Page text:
Monday, September 15, 2014

Big Data Analytics: Helping Inventory Management but Under Attack

Big Data and Analytics already play a large role in successful inventory management and is sure to play an even larger role in the future. However, trouble is on the horizon. A growing number of proposed data localization requirements in numerous countries threaten to limit companies’ access to customer data under the guise of protecting their citizens’ privacy.

Data localization requirements come in a variety of forms, but, essentially, it’s mandating that private data belonging to citizens of a certain country or group of countries stay within that country or group of countries. These laws force companies to store private data on servers physically located in the country and prohibit the transference of that data.[i] This is one issue that I worked on over the summer while at the U.S. Chamber of Commerce, and it’s an issue that intensely worries many U.S. firms.

Analyzing big data, that is, large numbers of individual customer transactions collected over long periods of time, has been key to the success of numerous businesses. Tesco, a British supermarket and merchandise store, for example, developed an analytics model that incorporates weather patterns, the effectiveness of sales campaigns, and other factors to help save the company $16 million a year through better inventory management.[ii] Borders, my favorite bookstore, went out of business in 2011 simply because it failed to make the transition into the information age like its rival, Barnes & Noble.[iii]

Data localization requirements essentially prevent companies from collecting data on its overseas customers; this makes analysis much more difficult. In order to do any data analysis at all, they must build local data centers, physically transfer analysts to a certain country and perform a rather limited analysis that will not have as much value as a wider regional/global analysis.[iv] While agreements between countries may still permit cross-border exchange of information, these agreements can come under attack for a variety of reasons.

One such framework already under attack is the U.S.-E.U. Safe Harbor agreement. The E.U. has stringent privacy protection laws and does not normally permit data of its citizens to be transferred outside of its borders. Due to this agreement, U.S. companies that self-certify can bypass the E.U. laws by adhering to a certain set of standards. Following the revelation of NSA spying, however, numerous European lawmakers have called for the suspension of Safe Harbor, which would hurt over 3,000 American companies currently operating under the agreement.[v]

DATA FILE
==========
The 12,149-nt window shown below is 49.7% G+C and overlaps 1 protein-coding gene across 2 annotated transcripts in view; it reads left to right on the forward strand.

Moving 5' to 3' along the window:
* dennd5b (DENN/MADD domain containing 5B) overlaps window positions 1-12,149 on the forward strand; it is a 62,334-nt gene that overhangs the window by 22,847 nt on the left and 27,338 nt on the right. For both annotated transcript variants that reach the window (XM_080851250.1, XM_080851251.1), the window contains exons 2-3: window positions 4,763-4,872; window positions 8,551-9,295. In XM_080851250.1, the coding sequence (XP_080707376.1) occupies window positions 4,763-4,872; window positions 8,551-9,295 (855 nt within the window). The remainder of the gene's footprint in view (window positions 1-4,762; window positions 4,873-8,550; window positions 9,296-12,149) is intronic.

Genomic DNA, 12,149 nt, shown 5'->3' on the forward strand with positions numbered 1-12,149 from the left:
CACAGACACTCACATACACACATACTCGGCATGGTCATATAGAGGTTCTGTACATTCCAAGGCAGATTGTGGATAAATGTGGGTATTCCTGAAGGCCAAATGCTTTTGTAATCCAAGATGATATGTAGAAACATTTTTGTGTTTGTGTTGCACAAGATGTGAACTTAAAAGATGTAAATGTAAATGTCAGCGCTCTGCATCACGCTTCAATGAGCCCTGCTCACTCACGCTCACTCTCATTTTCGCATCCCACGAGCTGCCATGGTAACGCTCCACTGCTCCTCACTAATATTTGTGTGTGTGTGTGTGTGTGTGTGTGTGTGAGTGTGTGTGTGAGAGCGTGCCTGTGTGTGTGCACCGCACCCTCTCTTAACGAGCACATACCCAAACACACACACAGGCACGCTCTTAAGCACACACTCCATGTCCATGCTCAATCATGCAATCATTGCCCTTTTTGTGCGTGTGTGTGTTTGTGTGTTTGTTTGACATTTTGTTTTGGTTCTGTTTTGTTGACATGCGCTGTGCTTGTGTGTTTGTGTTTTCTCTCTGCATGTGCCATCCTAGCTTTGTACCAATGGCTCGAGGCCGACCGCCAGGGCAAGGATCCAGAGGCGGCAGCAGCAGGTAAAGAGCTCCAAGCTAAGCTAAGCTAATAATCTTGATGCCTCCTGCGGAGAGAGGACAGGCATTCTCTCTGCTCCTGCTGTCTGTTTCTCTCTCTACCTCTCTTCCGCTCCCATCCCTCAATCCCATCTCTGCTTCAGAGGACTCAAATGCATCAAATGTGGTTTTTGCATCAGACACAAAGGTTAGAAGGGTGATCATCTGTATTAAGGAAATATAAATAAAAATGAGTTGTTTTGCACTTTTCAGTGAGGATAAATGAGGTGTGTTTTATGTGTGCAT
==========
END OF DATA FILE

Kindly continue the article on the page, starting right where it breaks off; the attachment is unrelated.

Given the importance of data to accurate forecasting and better inventory management, it is crucial that U.S. policymakers keep in mind this issue of data localization when conducting trade agreements with other countries. While authoritarian countries like China and Russia seek greater control over the internet, even Western countries like Canada, Australia and the E.U. are passing more data localization laws which negatively impact global commerce.[vi] As more and more countries seek to protect privacy in the information age by passing laws that stem the flow of information, will the promise of big data analytics remain a pipe dream, or will more forward-looking legislators prevail and give companies the tools they need to create a more efficient inventory management system and with it a more profitable global economy?


[i] Chander, A. & Ueyn, P. L. (2014). “Breaking the Web: Data Localization vs. the Global Internet.” Emory Law Journal. UC Davis Legal Studies Research Paper No. 378. April 2014. Retreived from:

[ii] Master, N. “Tesco Improves Supply Chain with Big Data, Automated Data Collection.” RFgen. April 17, 2013. Retrieved from:

[iii] Sanders, N. “Big Data Driven Supply Chain Management: A Game Changer.” Financial Times. June 9, 2014. Retreived from:

[iv] Ibid. i.

[v] Beerman, N. “A Broadened Crackdown on EU/U.S. Safe Harbor Violations.” The National Law Review. September 9, 2014. Retrieved from:

[vi] Ibid. i. 

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